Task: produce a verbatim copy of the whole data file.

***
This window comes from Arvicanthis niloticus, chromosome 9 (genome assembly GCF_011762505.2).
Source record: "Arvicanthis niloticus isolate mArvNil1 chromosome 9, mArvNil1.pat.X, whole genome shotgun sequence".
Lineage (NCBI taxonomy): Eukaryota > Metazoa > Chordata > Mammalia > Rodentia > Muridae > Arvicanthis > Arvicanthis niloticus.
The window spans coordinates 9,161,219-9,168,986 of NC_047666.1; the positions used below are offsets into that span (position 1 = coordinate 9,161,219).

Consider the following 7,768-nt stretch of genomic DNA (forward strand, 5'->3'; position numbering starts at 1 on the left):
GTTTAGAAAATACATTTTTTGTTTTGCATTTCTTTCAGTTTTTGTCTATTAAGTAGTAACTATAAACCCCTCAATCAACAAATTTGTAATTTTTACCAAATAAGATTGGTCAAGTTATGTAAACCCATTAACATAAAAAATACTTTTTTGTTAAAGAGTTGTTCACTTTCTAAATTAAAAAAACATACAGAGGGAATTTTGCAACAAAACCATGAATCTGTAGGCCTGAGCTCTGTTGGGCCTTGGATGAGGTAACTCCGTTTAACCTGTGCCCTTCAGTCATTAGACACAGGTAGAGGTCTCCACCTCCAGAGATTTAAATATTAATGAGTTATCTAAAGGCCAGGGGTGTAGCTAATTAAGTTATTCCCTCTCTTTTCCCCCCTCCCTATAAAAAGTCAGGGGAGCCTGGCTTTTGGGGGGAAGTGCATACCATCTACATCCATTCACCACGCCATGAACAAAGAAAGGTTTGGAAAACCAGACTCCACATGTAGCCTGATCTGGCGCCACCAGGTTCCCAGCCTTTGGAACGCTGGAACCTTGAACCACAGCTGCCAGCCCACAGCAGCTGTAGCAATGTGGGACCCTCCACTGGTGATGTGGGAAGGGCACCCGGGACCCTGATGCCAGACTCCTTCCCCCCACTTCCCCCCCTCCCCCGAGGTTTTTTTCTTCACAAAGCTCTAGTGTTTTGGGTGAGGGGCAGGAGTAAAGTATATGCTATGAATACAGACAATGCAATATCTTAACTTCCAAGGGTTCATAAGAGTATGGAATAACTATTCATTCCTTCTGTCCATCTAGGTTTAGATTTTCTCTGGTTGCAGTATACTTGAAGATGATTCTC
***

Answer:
This window comes from Arvicanthis niloticus, chromosome 9 (genome assembly GCF_011762505.2).
Source record: "Arvicanthis niloticus isolate mArvNil1 chromosome 9, mArvNil1.pat.X, whole genome shotgun sequence".
Lineage (NCBI taxonomy): Eukaryota > Metazoa > Chordata > Mammalia > Rodentia > Muridae > Arvicanthis > Arvicanthis niloticus.
The window spans coordinates 9,161,219-9,168,986 of NC_047666.1; the positions used below are offsets into that span (position 1 = coordinate 9,161,219).

Consider the following 7,768-nt stretch of genomic DNA (forward strand, 5'->3'; position numbering starts at 1 on the left):
GTTTAGAAAATACATTTTTTGTTTTGCATTTCTTTCAGTTTTTGTCTATTAAGTAGTAACTATAAACCCCTCAATCAACAAATTTGTAATTTTTACCAAATAAGATTGGTCAAGTTATGTAAACCCATTAACATAAAAAATACTTTTTTGTTAAAGAGTTGTTCACTTTCTAAATTAAAAAAACATACAGAGGGAATTTTGCAACAAAACCATGAATCTGTAGGCCTGAGCTCTGTTGGGCCTTGGATGAGGTAACTCCGTTTAACCTGTGCCCTTCAGTCATTAGACACAGGTAGAGGTCTCCACCTCCAGAGATTTAAATATTAATGAGTTATCTAAAGGCCAGGGGTGTAGCTAATTAAGTTATTCCCTCTCTTTTCCCCCCTCCCTATAAAAAGTCAGGGGAGCCTGGCTTTTGGGGGGAAGTGCATACCATCTACATCCATTCACCACGCCATGAACAAAGAAAGGTTTGGAAAACCAGACTCCACATGTAGCCTGATCTGGCGCCACCAGGTTCCCAGCCTTTGGAACGCTGGAACCTTGAACCACAGCTGCCAGCCCACAGCAGCTGTAGCAATGTGGGACCCTCCACTGGTGATGTGGGAAGGGCACCCGGGACCCTGATGCCAGACTCCTTCCCCCCACTTCCCCCCCTCCCCCGAGGTTTTTTTCTTCACAAAGCTCTAGTGTTTTGGGTGAGGGGCAGGAGTAAAGTATATGCTATGAATACAGACAATGCAATATCTTAACTTCCAAGGGTTCATAAGAGTATGGAATAACTATTCATTCCTTCTGTCCATCTAGGTTTAGATTTTCTCTGGTTGCAGTATACTTGAAGATGATTCTC